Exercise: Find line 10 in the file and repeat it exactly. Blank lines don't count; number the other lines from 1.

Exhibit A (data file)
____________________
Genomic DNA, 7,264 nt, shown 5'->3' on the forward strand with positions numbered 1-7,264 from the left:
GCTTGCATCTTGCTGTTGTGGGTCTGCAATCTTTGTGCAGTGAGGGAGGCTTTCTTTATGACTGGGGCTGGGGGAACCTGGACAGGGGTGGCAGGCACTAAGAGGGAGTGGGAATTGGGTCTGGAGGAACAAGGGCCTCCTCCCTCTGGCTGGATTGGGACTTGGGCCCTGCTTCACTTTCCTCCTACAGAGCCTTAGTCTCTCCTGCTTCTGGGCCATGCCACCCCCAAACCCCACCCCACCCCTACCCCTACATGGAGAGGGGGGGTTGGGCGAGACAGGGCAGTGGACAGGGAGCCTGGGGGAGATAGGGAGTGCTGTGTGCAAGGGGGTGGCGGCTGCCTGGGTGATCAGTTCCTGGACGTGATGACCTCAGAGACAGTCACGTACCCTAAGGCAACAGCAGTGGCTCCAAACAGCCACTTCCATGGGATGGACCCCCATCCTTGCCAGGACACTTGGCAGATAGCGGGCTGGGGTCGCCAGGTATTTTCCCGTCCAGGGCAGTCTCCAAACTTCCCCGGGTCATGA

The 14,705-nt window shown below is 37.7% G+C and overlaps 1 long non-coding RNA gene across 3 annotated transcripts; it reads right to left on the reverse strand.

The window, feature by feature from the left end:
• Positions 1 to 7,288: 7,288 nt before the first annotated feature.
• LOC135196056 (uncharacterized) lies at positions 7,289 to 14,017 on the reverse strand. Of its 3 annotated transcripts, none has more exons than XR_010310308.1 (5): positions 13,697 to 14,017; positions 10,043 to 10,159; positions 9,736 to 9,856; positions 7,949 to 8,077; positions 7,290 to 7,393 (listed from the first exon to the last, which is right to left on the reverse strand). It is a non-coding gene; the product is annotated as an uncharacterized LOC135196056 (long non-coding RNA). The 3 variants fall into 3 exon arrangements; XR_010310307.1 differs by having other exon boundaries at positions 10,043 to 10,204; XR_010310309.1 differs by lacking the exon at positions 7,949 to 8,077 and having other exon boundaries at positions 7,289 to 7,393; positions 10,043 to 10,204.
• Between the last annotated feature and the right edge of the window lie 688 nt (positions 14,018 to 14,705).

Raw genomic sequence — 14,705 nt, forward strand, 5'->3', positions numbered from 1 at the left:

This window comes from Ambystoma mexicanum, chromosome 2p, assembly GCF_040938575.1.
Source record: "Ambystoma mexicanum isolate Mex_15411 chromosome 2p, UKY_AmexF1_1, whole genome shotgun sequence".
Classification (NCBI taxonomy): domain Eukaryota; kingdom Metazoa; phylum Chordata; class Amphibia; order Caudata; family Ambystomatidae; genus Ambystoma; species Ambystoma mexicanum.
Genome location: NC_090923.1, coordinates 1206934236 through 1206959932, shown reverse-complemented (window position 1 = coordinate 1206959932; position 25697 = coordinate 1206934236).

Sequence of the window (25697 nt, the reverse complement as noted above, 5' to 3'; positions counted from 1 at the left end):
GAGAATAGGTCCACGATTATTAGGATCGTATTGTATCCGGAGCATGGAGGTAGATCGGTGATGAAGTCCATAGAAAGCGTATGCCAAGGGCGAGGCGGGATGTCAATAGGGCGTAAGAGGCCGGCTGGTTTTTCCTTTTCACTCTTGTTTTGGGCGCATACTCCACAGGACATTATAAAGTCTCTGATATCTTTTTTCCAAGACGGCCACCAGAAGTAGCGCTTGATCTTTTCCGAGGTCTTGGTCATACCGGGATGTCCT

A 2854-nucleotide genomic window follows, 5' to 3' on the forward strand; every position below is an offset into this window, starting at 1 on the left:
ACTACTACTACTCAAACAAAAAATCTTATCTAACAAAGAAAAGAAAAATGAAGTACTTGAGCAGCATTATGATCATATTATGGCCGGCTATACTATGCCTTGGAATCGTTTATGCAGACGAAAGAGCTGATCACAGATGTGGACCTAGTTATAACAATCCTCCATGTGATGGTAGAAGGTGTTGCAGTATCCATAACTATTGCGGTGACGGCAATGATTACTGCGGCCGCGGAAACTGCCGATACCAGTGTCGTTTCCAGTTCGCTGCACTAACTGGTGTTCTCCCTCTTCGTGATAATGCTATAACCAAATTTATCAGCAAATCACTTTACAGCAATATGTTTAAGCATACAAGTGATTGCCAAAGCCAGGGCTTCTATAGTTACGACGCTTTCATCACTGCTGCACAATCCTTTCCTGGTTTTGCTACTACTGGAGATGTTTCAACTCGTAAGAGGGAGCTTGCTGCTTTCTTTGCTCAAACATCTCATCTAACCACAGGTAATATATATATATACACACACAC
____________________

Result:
Source record: "Ambystoma mexicanum isolate Mex_15411 chromosome 2p, UKY_AmexF1_1, whole genome shotgun sequence".